Axing Aniline? Not so Fast

Rivet

Aniline is a problem for the denim industry. Or it isn’t. It depends on whom you ask.

Certainly the chemical, a building block for synthetic indigo, is the cause of some concern for Archroma, a Swiss specialty chemicals firm that debuted a so-called “aniline-free” indigo dye, which boasts undetectable levels of the agent, in May.

But is it so bad? The U.S. Environmental Protection Agency classifies aniline as a Group B2 human carcinogen, which means that while there’s some evidence it might cause cancer in people, the existing data is far from conclusive.

Aniline can pose other risks, however. It can cause skin allergies with repeated contact. And both short-term and chronic exposure to the chemical, either through the lungs or the skin, can impair the ability of red blood cells to ferry oxygen to tissues, which can trigger symptoms of hypoxia such as headaches, dizziness, increased heart rate, breathlessness, and even unconsciousness, the EPA says.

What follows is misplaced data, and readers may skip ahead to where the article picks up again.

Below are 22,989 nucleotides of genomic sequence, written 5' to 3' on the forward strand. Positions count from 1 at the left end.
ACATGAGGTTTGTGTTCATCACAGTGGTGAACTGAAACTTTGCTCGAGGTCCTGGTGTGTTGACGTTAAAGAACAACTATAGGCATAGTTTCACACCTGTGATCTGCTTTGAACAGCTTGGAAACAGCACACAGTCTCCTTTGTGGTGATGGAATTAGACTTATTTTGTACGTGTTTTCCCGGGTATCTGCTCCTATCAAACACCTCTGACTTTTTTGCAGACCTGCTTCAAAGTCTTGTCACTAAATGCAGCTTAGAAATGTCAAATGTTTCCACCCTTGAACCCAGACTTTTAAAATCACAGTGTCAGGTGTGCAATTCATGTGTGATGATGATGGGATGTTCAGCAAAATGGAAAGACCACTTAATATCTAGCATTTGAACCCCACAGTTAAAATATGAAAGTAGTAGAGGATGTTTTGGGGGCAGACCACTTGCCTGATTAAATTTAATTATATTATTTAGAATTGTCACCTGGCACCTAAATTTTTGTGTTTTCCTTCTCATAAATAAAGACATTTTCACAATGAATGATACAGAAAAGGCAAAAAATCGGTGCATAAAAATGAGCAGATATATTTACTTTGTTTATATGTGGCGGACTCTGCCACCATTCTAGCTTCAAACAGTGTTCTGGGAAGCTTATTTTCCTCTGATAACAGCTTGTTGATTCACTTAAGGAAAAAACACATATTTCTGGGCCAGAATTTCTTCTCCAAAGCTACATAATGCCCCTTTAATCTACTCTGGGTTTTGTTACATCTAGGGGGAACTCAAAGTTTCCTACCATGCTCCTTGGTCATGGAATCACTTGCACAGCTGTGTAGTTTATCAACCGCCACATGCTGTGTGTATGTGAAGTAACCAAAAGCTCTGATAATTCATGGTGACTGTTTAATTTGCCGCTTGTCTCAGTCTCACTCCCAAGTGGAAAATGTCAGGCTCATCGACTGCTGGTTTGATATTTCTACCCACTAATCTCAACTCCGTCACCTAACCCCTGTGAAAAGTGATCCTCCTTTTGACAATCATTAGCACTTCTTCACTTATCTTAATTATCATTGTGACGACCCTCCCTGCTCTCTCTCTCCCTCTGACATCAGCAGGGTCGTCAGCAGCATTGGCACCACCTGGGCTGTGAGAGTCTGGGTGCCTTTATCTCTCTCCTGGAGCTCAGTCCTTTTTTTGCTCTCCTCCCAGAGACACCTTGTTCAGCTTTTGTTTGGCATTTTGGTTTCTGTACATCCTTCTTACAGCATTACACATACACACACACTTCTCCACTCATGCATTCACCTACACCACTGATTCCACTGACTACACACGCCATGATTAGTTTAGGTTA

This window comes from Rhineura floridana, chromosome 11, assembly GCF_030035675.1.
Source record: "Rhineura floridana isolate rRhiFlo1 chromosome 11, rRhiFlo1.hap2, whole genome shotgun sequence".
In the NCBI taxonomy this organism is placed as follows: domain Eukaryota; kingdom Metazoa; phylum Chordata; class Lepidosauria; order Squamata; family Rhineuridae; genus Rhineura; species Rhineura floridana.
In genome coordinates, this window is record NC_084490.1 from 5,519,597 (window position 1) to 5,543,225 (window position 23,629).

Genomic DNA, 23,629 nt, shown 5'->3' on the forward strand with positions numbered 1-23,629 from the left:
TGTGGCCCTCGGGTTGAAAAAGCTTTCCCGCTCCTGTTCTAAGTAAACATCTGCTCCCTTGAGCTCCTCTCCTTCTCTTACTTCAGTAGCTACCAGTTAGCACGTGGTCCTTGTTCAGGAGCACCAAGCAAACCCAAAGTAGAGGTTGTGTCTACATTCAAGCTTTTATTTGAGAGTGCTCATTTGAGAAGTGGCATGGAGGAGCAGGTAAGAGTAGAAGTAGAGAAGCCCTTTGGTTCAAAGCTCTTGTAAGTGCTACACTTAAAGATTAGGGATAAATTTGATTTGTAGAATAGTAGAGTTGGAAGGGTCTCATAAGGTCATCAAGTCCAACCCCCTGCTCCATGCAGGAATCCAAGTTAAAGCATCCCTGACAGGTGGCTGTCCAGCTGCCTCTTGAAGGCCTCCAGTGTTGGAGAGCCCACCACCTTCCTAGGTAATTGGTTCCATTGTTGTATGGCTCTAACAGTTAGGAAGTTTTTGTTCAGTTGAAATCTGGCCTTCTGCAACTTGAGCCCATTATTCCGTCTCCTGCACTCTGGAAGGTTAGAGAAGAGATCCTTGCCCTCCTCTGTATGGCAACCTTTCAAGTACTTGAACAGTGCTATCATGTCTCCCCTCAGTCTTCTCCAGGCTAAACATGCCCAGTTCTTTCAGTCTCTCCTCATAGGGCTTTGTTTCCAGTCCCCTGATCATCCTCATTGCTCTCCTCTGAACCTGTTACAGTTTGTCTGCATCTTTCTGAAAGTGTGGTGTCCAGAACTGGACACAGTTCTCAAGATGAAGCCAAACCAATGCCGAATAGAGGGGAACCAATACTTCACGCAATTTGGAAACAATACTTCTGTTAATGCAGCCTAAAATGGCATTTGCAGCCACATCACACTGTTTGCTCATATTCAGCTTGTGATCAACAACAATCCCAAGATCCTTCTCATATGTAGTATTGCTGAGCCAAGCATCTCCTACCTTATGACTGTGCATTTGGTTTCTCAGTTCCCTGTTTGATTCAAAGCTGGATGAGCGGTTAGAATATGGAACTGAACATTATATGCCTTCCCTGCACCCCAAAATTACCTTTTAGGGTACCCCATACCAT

It’s also “very toxic” to aquatic life, per the U.S. Centers for Disease Control and Prevention, which is where the biggest argument against it seems to lie. Out of the 400 metric tons of aniline waste that the indigo industry produces every year, roughly two-thirds winds up in wastewater discharge and eventually lakes, rivers, and other waterways, according to James Carnahan, the company’s global sustainability manager for textile specialities.

The other third clings onto the indigo pigment—and therefore the denim itself—as an insoluble contaminant, one that cannot be rinsed off like most impurities. The only way to reduce the concentration of aniline on a pair of jeans is to reduce the amount of indigo.


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